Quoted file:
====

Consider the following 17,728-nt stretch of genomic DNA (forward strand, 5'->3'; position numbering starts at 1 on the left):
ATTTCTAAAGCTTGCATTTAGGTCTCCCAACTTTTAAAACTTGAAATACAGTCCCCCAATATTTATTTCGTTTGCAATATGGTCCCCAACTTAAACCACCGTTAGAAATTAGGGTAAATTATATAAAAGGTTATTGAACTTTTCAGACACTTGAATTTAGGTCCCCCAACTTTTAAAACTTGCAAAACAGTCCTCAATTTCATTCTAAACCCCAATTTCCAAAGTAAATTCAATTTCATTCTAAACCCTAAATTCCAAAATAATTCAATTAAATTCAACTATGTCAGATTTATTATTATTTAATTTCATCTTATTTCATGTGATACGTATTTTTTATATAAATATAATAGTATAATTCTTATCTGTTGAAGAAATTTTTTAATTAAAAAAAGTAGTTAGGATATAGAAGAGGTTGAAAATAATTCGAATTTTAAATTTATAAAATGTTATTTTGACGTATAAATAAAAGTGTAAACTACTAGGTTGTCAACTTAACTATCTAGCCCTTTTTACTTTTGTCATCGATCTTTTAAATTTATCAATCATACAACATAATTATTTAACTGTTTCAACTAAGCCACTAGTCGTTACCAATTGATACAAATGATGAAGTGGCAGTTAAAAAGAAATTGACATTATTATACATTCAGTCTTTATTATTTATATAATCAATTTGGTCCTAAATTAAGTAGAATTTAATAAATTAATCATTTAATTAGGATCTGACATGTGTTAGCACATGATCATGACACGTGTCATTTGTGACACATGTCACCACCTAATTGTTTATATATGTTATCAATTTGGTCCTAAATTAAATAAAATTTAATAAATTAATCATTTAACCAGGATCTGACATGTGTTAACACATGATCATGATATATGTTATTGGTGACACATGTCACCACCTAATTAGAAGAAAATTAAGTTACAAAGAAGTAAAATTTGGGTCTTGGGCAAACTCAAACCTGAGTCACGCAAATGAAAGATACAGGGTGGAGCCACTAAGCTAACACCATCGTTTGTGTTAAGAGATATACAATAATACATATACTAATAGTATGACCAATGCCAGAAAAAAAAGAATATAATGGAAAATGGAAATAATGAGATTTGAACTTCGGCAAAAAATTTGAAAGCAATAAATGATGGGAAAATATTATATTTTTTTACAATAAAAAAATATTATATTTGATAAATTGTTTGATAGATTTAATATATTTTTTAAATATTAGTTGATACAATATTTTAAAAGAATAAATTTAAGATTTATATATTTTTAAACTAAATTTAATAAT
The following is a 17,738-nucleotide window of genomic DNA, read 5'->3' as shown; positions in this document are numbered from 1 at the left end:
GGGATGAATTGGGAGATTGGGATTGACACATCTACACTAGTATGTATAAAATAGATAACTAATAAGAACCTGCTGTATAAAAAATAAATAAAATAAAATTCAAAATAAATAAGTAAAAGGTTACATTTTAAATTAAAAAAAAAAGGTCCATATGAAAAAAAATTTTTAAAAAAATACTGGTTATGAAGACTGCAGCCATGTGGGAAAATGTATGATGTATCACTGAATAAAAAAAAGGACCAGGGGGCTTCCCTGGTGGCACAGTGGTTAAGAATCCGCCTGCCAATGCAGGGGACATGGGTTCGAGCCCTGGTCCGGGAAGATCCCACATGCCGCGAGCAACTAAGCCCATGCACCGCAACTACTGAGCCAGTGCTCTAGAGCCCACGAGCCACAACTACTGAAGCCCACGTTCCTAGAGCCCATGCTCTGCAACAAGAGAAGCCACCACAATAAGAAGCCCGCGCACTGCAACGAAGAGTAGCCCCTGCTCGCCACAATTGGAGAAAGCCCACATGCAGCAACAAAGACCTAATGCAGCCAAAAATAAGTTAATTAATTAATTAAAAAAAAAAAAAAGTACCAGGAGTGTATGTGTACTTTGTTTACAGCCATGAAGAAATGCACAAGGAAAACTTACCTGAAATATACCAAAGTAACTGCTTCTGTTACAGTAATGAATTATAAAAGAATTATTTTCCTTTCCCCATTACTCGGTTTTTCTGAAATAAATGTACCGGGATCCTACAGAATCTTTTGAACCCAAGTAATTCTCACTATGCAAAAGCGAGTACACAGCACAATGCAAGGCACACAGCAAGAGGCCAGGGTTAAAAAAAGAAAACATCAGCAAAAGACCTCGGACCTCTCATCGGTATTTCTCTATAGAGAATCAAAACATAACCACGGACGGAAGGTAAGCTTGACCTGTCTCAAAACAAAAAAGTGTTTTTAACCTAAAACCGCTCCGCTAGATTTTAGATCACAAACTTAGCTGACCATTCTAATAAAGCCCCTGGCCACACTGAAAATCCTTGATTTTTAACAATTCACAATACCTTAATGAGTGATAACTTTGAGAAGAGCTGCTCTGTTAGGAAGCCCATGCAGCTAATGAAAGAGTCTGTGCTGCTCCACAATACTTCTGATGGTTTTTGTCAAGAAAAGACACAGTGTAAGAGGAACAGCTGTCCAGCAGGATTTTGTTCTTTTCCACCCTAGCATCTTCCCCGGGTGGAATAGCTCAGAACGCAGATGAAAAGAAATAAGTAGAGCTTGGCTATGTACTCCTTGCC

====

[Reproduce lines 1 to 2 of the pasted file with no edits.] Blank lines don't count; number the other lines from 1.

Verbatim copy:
Consider the following 17,728-nt stretch of genomic DNA (forward strand, 5'->3'; position numbering starts at 1 on the left):
ATTTCTAAAGCTTGCATTTAGGTCTCCCAACTTTTAAAACTTGAAATACAGTCCCCCAATATTTATTTCGTTTGCAATATGGTCCCCAACTTAAACCACCGTTAGAAATTAGGGTAAATTATATAAAAGGTTATTGAACTTTTCAGACACTTGAATTTAGGTCCCCCAACTTTTAAAACTTGCAAAACAGTCCTCAATTTCATTCTAAACCCCAATTTCCAAAGTAAATTCAATTTCATTCTAAACCCTAAATTCCAAAATAATTCAATTAAATTCAACTATGTCAGATTTATTATTATTTAATTTCATCTTATTTCATGTGATACGTATTTTTTATATAAATATAATAGTATAATTCTTATCTGTTGAAGAAATTTTTTAATTAAAAAAAGTAGTTAGGATATAGAAGAGGTTGAAAATAATTCGAATTTTAAATTTATAAAATGTTATTTTGACGTATAAATAAAAGTGTAAACTACTAGGTTGTCAACTTAACTATCTAGCCCTTTTTACTTTTGTCATCGATCTTTTAAATTTATCAATCATACAACATAATTATTTAACTGTTTCAACTAAGCCACTAGTCGTTACCAATTGATACAAATGATGAAGTGGCAGTTAAAAAGAAATTGACATTATTATACATTCAGTCTTTATTATTTATATAATCAATTTGGTCCTAAATTAAGTAGAATTTAATAAATTAATCATTTAATTAGGATCTGACATGTGTTAGCACATGATCATGACACGTGTCATTTGTGACACATGTCACCACCTAATTGTTTATATATGTTATCAATTTGGTCCTAAATTAAATAAAATTTAATAAATTAATCATTTAACCAGGATCTGACATGTGTTAACACATGATCATGATATATGTTATTGGTGACACATGTCACCACCTAATTAGAAGAAAATTAAGTTACAAAGAAGTAAAATTTGGGTCTTGGGCAAACTCAAACCTGAGTCACGCAAATGAAAGATACAGGGTGGAGCCACTAAGCTAACACCATCGTTTGTGTTAAGAGATATACAATAATACATATACTAATAGTATGACCAATGCCAGAAAAAAAAGAATATAATGGAAAATGGAAATAATGAGATTTGAACTTCGGCAAAAAATTTGAAAGCAATAAATGATGGGAAAATATTATATTTTTTTACAATAAAAAAATATTATATTTGATAAATTGTTTGATAGATTTAATATATTTTTTAAATATTAGTTGATACAATATTTTAAAAGAATAAATTTAAGATTTATATATTTTTAAACTAAATTTAATAAT